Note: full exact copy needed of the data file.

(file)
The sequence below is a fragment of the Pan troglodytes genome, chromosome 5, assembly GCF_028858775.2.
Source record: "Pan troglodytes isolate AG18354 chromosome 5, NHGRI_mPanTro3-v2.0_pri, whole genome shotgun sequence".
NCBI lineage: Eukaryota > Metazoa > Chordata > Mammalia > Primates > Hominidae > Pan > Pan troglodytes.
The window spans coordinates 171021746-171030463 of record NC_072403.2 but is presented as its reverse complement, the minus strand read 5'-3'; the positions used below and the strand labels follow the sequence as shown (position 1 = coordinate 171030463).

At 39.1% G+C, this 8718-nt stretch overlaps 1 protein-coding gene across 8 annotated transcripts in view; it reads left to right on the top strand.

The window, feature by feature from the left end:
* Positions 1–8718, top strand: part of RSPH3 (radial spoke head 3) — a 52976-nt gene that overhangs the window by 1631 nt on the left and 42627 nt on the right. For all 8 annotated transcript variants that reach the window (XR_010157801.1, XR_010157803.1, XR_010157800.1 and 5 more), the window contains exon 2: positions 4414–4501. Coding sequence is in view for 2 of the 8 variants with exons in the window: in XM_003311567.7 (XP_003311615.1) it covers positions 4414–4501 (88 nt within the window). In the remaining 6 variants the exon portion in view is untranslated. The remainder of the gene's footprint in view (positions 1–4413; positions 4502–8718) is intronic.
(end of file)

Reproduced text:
The sequence below is a fragment of the Pan troglodytes genome, chromosome 5, assembly GCF_028858775.2.
Source record: "Pan troglodytes isolate AG18354 chromosome 5, NHGRI_mPanTro3-v2.0_pri, whole genome shotgun sequence".
NCBI lineage: Eukaryota > Metazoa > Chordata > Mammalia > Primates > Hominidae > Pan > Pan troglodytes.
The window spans coordinates 171021746-171030463 of record NC_072403.2 but is presented as its reverse complement, the minus strand read 5'-3'; the positions used below and the strand labels follow the sequence as shown (position 1 = coordinate 171030463).

At 39.1% G+C, this 8718-nt stretch overlaps 1 protein-coding gene across 8 annotated transcripts in view; it reads left to right on the top strand.

The window, feature by feature from the left end:
* Positions 1–8718, top strand: part of RSPH3 (radial spoke head 3) — a 52976-nt gene that overhangs the window by 1631 nt on the left and 42627 nt on the right. For all 8 annotated transcript variants that reach the window (XR_010157801.1, XR_010157803.1, XR_010157800.1 and 5 more), the window contains exon 2: positions 4414–4501. Coding sequence is in view for 2 of the 8 variants with exons in the window: in XM_003311567.7 (XP_003311615.1) it covers positions 4414–4501 (88 nt within the window). In the remaining 6 variants the exon portion in view is untranslated. The remainder of the gene's footprint in view (positions 1–4413; positions 4502–8718) is intronic.